“Can you help us?” I closed my book and shifted to the left to make space for the younger girl to sit. I looked at her and knew instantly what she wanted to ask me. “No. I’ve already told Geetika that I won’t do it and now I’m telling you.” Goutami looked at me with her doe shaped eyes. As I was staring at her with my fiercest rejection face, I realized why all the boys in school kept gushing over her – she was the epitome of symmetry. I continued to gawk at her for a few minutes before grabbing my book once more. “Tanya, please! If you do this, I’ll do anything for you!” I raised an eyebrow at her and sniggered, “Babe, there’s really nothing that you can do for me! And even if you could, I wouldn’t do this. Honestly, I do not want to embarrass myself!” “But do it for the house! Don’t you love the house?” She looked at me, the innocence of a 14 year old glaring in front of me. I was only 4 years older to her but I felt a generation gap between us. If I was being truthful, the house was something that I loved and despite all the troubles I had gone through with Arpit, I genuinely liked being a part of something bigger at school.
It was nearly a week after that conversation in my dorm room and I had forgotten about Goutami’s desperate attempts to convince me. It was afternoon study time and I was walking out of the library, arms filled with books when a bespectacled figure jumped in front of me. “Jeez Ashna! You scared me there! I almost dropped the books!” “Ok why won’t you take part in the competition?” Oh god, not her as well! “Because I don’t want to embarrass myself! What’s the point anyway? It’s not like we aren’t going to win the Sports Championship!” “But if there are two swimmers from our house and there are only 3 participants, doesn’t that make a difference?” “How do you know there are two swimmers?” By this time, I had reached the door of my classroom and was waiting for a response from Ashna. “Ok we are going to talk about this after games. Wait for me during snacks and I’ll convince you.” “Yeah, let’s see you try!” And I thought that would be the end of it.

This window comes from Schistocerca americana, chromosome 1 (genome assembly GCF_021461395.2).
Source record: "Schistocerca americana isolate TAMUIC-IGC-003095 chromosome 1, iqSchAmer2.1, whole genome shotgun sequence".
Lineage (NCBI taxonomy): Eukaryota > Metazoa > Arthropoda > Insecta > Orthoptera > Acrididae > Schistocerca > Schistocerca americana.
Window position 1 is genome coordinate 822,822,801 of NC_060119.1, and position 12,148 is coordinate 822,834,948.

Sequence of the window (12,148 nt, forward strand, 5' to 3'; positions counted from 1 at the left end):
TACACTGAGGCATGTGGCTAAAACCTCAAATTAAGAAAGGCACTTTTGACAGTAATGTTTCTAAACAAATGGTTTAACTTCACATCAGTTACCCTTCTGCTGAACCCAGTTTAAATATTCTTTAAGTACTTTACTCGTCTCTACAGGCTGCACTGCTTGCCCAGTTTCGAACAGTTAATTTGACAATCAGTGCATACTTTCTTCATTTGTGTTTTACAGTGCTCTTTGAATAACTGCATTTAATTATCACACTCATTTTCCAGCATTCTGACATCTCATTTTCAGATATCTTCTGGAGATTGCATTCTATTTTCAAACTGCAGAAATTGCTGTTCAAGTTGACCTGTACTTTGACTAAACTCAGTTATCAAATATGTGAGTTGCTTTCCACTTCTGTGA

As I sat in the classroom, organising my desk and opening my laptop, I wondered why I was so adamant about not even considering the option to participate in the event. I knew what Ashna said was true. The Super Senior Girls category in the swimming events had only 2 proper swimmers (out of which only one girl was in the school team) and one of the swimmers was from my house. I didn’t even care about the fact that I would be winning a medal in sports for the first time in my schooling life and how ironic it was that it would be in my last year of schooling. Deep down in the pits of my stomach, I was terrified of swimming in front of people. A few friends and family was fine during vacations, but in front of my juniors and some people who I didn’t even like – that was the most daunting prospect that faced me. Not to mention I had no clue how to dive properly and was too afraid to even try learning it on my own. This is what I told Ashna when I met her during snacks. “But Tanya, I’ll teach you how to dive! It’s really simple and you’ll need to do it for one event only!” Background – Ashna was also part of the school swimming team but she was in the category below me. “What do you mean one event? I thought I only needed to take part in one event – breast stroke!” She fiddled with her hands – a sign that she was about to tell me something that I didn’t like. “Oh god! Don’t tell me……..” “You know back stroke as well, right?” “Yeah yeah yeah sign me up.” “GEETHIKA SHE AGREED!” I bent my head into my hands and tried not to think about the ways the boys in my class would mercilessly make fun of me. Geethika looked so happy at my decision and I faked a smile as the warden called us all back in to the dorm.